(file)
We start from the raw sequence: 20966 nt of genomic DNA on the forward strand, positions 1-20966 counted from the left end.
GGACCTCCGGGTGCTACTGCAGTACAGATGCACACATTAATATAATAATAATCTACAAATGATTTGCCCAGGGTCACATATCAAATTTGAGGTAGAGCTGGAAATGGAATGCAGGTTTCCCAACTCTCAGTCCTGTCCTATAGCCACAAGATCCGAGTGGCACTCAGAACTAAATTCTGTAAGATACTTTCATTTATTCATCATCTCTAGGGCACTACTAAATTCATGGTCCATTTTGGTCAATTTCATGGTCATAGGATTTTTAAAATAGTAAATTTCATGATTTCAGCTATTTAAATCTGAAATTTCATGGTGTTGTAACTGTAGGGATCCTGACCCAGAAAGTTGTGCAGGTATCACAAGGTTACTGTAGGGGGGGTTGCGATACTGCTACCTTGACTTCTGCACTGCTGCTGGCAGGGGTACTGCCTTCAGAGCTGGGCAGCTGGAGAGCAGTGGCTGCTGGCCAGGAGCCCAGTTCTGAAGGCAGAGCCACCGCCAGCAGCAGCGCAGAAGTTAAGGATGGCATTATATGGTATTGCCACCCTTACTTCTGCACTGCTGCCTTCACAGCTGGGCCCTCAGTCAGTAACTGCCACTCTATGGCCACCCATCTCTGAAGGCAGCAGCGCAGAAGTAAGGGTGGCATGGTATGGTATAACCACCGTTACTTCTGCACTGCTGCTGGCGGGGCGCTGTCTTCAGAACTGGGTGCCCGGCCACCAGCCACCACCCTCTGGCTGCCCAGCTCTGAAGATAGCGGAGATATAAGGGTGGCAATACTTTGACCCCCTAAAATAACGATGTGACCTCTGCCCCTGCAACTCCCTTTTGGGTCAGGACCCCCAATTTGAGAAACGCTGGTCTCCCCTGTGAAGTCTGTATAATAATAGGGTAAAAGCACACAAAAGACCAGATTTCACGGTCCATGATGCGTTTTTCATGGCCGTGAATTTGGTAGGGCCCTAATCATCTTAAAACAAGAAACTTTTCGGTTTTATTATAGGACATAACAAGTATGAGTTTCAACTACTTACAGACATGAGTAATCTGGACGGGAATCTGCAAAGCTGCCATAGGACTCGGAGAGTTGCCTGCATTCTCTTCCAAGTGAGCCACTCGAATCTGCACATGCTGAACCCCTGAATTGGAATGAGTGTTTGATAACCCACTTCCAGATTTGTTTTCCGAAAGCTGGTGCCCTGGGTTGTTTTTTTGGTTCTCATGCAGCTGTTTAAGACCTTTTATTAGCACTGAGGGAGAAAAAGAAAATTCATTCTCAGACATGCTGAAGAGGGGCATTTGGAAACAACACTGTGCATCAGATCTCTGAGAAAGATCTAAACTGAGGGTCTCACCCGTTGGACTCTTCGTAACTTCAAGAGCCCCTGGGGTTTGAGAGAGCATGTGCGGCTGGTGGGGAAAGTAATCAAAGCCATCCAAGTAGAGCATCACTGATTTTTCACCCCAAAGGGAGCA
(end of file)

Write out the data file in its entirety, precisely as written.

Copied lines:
We start from the raw sequence: 20966 nt of genomic DNA on the forward strand, positions 1-20966 counted from the left end.
GGACCTCCGGGTGCTACTGCAGTACAGATGCACACATTAATATAATAATAATCTACAAATGATTTGCCCAGGGTCACATATCAAATTTGAGGTAGAGCTGGAAATGGAATGCAGGTTTCCCAACTCTCAGTCCTGTCCTATAGCCACAAGATCCGAGTGGCACTCAGAACTAAATTCTGTAAGATACTTTCATTTATTCATCATCTCTAGGGCACTACTAAATTCATGGTCCATTTTGGTCAATTTCATGGTCATAGGATTTTTAAAATAGTAAATTTCATGATTTCAGCTATTTAAATCTGAAATTTCATGGTGTTGTAACTGTAGGGATCCTGACCCAGAAAGTTGTGCAGGTATCACAAGGTTACTGTAGGGGGGGTTGCGATACTGCTACCTTGACTTCTGCACTGCTGCTGGCAGGGGTACTGCCTTCAGAGCTGGGCAGCTGGAGAGCAGTGGCTGCTGGCCAGGAGCCCAGTTCTGAAGGCAGAGCCACCGCCAGCAGCAGCGCAGAAGTTAAGGATGGCATTATATGGTATTGCCACCCTTACTTCTGCACTGCTGCCTTCACAGCTGGGCCCTCAGTCAGTAACTGCCACTCTATGGCCACCCATCTCTGAAGGCAGCAGCGCAGAAGTAAGGGTGGCATGGTATGGTATAACCACCGTTACTTCTGCACTGCTGCTGGCGGGGCGCTGTCTTCAGAACTGGGTGCCCGGCCACCAGCCACCACCCTCTGGCTGCCCAGCTCTGAAGATAGCGGAGATATAAGGGTGGCAATACTTTGACCCCCTAAAATAACGATGTGACCTCTGCCCCTGCAACTCCCTTTTGGGTCAGGACCCCCAATTTGAGAAACGCTGGTCTCCCCTGTGAAGTCTGTATAATAATAGGGTAAAAGCACACAAAAGACCAGATTTCACGGTCCATGATGCGTTTTTCATGGCCGTGAATTTGGTAGGGCCCTAATCATCTTAAAACAAGAAACTTTTCGGTTTTATTATAGGACATAACAAGTATGAGTTTCAACTACTTACAGACATGAGTAATCTGGACGGGAATCTGCAAAGCTGCCATAGGACTCGGAGAGTTGCCTGCATTCTCTTCCAAGTGAGCCACTCGAATCTGCACATGCTGAACCCCTGAATTGGAATGAGTGTTTGATAACCCACTTCCAGATTTGTTTTCCGAAAGCTGGTGCCCTGGGTTGTTTTTTTGGTTCTCATGCAGCTGTTTAAGACCTTTTATTAGCACTGAGGGAGAAAAAGAAAATTCATTCTCAGACATGCTGAAGAGGGGCATTTGGAAACAACACTGTGCATCAGATCTCTGAGAAAGATCTAAACTGAGGGTCTCACCCGTTGGACTCTTCGTAACTTCAAGAGCCCCTGGGGTTTGAGAGAGCATGTGCGGCTGGTGGGGAAAGTAATCAAAGCCATCCAAGTAGAGCATCACTGATTTTTCACCCCAAAGGGAGCA